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Race For The 'Greenest' Bottle

Last month Pepsi unveiled a 'green' bottle that is entirely made up of plant based material. It is a 100 per cent renewable bottle, made up of plant based materials like switch grass, pine barks and corn husk. Pepsi further aims to develop the technology to also use orange peels, potato peels, oat hulls and other agricultural byproducts from within its agriculture supply chain to produce bottles.

Interestingly In mid 2009, Coca-Cola had also unveiled its 'green' bottle which was made up of 30 per cent plant material, using cane and molasses as its constituents. Coca-Cola named its green bottle 'PlantBottle' and registered the term as a trademark, possibly with an aim of using the term strategically in future. Coca-Cola has plans to take the renewable component up from 30 per cent to 100 per cent.

In what looks like a race for producing the greenest bottle, Pepsi has reached the goal of 100 per cent renewable bottle first. However in terms of bringing this technology to market, Coca-cola seems to have outsmarted Pepsi. Dasani, a mineral water brand has been using Coca-Cola's 'PlantBottles' for its mineral water bottles since 2009. Coca-Cola had planned to produce 2 billion such 'PlantBottles' by the end of 2010. In contrast Pepsi has no plans to mass produce its green bottle before 2012.

Yet in this seemingly, war to go green, it is the underlying potential to improve profitability and revenues that is leading the cola giants to keep pushing on sustainability. Using renewable and environmental friendly bottle will allow Pepsi to achieve greater environmental sustainability and create more synergies in its supply chain. There is a growing trend of consumer preference for environmentally sustainable products around the world. A 2009 GMA-Deloitte study found that 54 per cent of the shoppers consider sustainability as a key decision factor while buying. Another TNS survey found that as many as 53 per cent of Americans and 83 per cent Brazilians would be willing to pay more for more environmentally sustainable products. Sustainability is emerging as a very important component of the brand architecture and it will play a key role in retaining the customers going forward. Given the central role that 'brand' plays in the FMCG sector, the sustainability agenda of cola giants seems a natural progression.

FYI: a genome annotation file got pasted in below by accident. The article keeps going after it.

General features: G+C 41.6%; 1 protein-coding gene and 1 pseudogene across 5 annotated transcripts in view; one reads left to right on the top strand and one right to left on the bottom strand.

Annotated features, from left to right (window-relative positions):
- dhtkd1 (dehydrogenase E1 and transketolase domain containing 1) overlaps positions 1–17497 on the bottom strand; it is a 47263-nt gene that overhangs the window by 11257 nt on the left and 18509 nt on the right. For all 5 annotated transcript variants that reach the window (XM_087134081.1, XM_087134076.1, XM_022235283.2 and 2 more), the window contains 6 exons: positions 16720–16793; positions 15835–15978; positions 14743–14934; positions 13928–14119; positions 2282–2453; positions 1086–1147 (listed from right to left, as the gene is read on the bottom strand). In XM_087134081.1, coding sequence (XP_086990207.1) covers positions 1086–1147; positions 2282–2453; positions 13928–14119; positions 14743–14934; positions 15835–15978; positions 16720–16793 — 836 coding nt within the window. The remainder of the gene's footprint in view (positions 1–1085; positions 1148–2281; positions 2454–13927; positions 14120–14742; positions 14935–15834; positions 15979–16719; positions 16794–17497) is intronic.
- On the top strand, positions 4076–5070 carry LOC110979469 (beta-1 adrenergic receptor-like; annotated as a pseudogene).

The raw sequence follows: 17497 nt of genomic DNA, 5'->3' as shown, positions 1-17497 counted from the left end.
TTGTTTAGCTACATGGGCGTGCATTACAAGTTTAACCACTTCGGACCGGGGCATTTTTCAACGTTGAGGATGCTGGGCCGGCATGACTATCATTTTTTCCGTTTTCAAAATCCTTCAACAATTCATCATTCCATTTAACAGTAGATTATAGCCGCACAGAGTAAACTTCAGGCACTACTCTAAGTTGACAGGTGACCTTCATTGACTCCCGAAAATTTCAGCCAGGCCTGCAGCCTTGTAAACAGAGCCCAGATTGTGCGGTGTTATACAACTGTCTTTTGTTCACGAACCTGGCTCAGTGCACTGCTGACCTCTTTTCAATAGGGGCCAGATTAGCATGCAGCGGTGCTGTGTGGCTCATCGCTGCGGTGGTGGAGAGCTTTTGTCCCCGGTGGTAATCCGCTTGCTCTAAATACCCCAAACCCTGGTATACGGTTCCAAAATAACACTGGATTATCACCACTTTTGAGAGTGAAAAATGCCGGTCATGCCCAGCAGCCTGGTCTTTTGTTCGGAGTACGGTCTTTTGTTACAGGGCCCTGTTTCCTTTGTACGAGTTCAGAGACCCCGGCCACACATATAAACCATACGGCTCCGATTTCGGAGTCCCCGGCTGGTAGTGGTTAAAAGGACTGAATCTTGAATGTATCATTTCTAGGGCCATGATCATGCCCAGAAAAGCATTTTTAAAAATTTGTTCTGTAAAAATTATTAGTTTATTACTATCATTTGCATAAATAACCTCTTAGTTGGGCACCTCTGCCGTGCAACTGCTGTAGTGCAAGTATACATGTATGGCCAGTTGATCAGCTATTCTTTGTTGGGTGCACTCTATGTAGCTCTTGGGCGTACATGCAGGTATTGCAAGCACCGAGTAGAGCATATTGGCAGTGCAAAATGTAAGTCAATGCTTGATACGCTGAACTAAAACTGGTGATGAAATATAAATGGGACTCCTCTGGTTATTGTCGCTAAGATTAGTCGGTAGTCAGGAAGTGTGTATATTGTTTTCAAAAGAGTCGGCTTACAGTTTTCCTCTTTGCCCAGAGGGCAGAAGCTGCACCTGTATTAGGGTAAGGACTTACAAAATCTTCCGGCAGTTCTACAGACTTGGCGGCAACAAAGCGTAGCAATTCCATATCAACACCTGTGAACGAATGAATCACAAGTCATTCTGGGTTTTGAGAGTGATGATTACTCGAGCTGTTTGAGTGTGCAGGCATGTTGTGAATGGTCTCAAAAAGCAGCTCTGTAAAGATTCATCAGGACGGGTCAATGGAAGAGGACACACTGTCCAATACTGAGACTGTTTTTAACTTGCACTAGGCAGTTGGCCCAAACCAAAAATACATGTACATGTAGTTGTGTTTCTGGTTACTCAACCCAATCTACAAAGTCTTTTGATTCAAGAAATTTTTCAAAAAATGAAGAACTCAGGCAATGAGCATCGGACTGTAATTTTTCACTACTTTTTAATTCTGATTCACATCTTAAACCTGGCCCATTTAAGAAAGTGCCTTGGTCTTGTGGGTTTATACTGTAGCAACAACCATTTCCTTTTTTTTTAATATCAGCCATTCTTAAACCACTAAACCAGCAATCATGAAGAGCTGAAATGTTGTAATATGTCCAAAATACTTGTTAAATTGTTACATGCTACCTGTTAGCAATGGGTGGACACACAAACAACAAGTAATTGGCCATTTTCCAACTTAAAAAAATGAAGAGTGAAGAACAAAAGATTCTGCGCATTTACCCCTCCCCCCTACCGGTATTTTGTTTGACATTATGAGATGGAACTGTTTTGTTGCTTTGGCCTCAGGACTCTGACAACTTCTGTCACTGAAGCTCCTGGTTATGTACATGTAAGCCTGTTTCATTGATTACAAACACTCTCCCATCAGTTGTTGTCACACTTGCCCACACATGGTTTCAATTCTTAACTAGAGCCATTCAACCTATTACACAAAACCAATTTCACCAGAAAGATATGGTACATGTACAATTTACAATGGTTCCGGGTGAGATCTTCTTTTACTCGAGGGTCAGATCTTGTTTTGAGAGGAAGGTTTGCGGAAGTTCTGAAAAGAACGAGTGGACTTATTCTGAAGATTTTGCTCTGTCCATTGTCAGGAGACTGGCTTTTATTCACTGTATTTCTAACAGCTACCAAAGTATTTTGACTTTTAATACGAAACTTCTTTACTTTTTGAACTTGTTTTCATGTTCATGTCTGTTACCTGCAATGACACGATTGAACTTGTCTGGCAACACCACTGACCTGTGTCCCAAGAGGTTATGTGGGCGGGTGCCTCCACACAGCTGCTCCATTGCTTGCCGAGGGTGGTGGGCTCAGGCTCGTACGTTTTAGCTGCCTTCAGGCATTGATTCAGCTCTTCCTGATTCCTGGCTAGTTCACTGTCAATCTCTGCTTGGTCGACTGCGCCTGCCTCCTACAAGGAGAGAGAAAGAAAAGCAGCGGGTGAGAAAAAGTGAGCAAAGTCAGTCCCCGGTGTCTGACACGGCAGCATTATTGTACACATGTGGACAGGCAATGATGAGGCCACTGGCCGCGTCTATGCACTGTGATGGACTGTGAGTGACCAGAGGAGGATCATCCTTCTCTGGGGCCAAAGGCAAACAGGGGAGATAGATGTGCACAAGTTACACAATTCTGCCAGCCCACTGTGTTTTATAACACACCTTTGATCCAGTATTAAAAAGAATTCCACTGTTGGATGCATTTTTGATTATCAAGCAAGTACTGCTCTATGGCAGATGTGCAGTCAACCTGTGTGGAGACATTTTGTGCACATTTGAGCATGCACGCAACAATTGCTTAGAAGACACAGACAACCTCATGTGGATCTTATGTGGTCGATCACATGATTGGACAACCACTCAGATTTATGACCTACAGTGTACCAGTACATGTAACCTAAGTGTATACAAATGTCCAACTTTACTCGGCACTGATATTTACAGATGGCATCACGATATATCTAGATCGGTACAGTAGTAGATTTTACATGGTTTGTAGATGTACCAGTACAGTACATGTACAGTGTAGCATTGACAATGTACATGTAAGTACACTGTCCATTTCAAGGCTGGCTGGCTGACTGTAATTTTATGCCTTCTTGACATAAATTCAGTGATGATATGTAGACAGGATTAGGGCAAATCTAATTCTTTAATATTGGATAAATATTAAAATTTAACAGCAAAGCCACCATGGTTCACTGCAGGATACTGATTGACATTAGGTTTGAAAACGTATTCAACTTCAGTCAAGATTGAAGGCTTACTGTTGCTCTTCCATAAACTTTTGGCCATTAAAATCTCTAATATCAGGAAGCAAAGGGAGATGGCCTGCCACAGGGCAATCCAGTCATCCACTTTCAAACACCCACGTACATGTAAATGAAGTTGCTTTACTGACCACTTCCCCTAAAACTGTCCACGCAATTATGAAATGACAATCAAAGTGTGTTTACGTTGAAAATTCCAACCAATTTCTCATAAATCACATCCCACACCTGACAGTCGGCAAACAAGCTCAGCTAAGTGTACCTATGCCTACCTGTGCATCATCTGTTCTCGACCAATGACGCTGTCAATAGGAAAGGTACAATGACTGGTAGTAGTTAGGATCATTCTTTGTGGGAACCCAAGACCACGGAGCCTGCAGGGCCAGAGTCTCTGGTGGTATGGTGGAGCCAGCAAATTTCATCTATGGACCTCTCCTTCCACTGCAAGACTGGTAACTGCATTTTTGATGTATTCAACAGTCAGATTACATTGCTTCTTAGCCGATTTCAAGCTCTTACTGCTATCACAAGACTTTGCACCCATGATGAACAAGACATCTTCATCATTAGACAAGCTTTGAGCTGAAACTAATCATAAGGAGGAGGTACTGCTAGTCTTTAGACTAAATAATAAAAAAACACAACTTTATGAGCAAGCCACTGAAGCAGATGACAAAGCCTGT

Pepsi's internal goals on environmental sustainability also reflect the same which includes 'absolute carbon reduction' goals, elimination of solid waste from Pepsi's manufacturing and reduction of packaging weight by 350 million pounds by 2012. The introduction of green bottles seems to be a part of the continuum to reduce waste.

However another strategic advantage of using waste (agricultural wastes) within your supply chain as an input for your bottles is the creation of greater value within the supply chain. By using the wastes generated within their supply chain, Pepsi would be able to provide more business to stakeholders within its own agricultural supply chain rather than providing that business to PET bottle manufacturers (petroleum based supply chain). This will allow Pepsi to share more value in the supply chains more strategic to their business - which in this case will be the agricultural produce supply chain. This would improve Pepsi's relationship with its most strategic suppliers which happen to be farmers and plantation owners. Infact sharing the value with agricultural producers will also make it socially more beneficial. It will contribute towards creating more wealth in the agricultural sector.

Additionally reducing the dependence on petroleum supply chain for its PET bottles, Pepsi can reduce the price volatility and rising costs associated with the petroleum products. This should give Pepsi a steadier pricing for its inputs.

The benefits of retaining consumer preference, improvements in supply chain and de-risking of input prices from volatile crude prices- represent some strong business reasons that are expected to keep this race for 'going green', red hot in the times to come.

The author is  a sustainability consultant with Emergent Ventures, a climate change mitigating consultancy. He also works on innovation evangelism with Techpedia


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